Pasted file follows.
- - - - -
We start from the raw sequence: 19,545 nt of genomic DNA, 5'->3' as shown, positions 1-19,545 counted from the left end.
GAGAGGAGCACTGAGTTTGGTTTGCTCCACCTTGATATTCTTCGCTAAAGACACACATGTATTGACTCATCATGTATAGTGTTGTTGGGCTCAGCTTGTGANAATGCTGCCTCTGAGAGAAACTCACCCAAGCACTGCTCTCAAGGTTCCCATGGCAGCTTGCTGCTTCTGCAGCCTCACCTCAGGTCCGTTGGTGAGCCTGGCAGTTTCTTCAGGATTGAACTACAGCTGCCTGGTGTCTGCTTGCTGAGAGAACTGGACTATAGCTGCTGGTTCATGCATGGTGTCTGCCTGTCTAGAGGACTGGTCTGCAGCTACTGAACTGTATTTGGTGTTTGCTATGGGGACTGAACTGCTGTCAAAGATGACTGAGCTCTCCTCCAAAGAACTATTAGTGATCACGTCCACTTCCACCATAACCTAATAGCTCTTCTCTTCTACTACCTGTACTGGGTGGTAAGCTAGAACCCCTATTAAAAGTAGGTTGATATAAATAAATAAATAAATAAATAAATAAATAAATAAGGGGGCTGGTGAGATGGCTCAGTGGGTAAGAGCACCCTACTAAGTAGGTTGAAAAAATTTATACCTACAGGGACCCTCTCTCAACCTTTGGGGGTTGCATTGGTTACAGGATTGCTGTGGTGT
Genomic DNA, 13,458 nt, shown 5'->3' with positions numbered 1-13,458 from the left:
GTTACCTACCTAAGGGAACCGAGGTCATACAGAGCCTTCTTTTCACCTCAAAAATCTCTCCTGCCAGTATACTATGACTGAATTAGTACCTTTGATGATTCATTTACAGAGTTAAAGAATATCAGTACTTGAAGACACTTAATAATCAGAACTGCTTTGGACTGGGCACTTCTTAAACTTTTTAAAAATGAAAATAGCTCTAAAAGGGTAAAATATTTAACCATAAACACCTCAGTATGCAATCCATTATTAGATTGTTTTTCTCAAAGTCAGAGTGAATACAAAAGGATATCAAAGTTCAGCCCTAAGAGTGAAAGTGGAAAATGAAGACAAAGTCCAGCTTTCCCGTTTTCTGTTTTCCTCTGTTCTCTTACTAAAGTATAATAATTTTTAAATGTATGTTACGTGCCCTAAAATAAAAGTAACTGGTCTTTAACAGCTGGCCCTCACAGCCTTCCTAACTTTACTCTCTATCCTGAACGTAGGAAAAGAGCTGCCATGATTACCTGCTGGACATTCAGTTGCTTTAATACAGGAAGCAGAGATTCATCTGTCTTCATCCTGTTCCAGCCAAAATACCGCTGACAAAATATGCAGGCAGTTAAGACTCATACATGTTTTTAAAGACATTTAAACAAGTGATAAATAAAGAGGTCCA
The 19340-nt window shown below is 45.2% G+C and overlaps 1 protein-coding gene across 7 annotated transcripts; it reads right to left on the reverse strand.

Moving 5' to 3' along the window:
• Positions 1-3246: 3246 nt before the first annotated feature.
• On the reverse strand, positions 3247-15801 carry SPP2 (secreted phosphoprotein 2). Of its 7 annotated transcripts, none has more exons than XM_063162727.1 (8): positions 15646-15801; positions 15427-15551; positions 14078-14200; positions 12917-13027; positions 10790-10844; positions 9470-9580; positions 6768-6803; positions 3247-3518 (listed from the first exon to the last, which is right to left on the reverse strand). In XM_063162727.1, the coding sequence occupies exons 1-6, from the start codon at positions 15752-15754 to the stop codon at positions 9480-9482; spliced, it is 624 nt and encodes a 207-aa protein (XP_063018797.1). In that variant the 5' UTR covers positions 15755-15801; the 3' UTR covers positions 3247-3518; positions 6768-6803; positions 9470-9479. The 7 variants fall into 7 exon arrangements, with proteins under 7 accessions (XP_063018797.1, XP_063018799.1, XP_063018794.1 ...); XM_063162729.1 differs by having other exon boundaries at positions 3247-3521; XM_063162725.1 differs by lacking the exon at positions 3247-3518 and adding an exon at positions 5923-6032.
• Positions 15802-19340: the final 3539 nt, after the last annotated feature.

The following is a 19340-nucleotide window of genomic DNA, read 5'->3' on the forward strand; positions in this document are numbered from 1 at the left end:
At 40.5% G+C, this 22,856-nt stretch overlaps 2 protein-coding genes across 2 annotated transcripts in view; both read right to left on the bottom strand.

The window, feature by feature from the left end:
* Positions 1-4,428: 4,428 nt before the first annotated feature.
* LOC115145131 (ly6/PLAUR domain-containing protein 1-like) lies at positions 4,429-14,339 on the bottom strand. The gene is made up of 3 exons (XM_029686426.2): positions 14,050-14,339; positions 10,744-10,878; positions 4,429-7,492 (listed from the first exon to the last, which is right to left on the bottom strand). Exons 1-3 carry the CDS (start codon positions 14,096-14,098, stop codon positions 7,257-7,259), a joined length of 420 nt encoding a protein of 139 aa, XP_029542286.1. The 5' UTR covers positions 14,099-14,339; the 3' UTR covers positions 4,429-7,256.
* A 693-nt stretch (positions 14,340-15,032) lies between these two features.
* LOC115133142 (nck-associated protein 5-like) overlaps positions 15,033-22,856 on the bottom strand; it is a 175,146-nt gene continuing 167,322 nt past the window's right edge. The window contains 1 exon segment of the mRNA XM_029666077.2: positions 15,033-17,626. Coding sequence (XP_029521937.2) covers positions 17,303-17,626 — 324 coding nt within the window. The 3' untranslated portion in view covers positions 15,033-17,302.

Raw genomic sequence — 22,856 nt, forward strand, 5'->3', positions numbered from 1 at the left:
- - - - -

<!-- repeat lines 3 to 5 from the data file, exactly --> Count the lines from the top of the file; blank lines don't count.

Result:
Genomic DNA, 13,458 nt, shown 5'->3' with positions numbered 1-13,458 from the left:
GTTACCTACCTAAGGGAACCGAGGTCATACAGAGCCTTCTTTTCACCTCAAAAATCTCTCCTGCCAGTATACTATGACTGAATTAGTACCTTTGATGATTCATTTACAGAGTTAAAGAATATCAGTACTTGAAGACACTTAATAATCAGAACTGCTTTGGACTGGGCACTTCTTAAACTTTTTAAAAATGAAAATAGCTCTAAAAGGGTAAAATATTTAACCATAAACACCTCAGTATGCAATCCATTATTAGATTGTTTTTCTCAAAGTCAGAGTGAATACAAAAGGATATCAAAGTTCAGCCCTAAGAGTGAAAGTGGAAAATGAAGACAAAGTCCAGCTTTCCCGTTTTCTGTTTTCCTCTGTTCTCTTACTAAAGTATAATAATTTTTAAATGTATGTTACGTGCCCTAAAATAAAAGTAACTGGTCTTTAACAGCTGGCCCTCACAGCCTTCCTAACTTTACTCTCTATCCTGAACGTAGGAAAAGAGCTGCCATGATTACCTGCTGGACATTCAGTTGCTTTAATACAGGAAGCAGAGATTCATCTGTCTTCATCCTGTTCCAGCCAAAATACCGCTGACAAAATATGCAGGCAGTTAAGACTCATACATGTTTTTAAAGACATTTAAACAAGTGATAAATAAAGAGGTCCA
The 19340-nt window shown below is 45.2% G+C and overlaps 1 protein-coding gene across 7 annotated transcripts; it reads right to left on the reverse strand.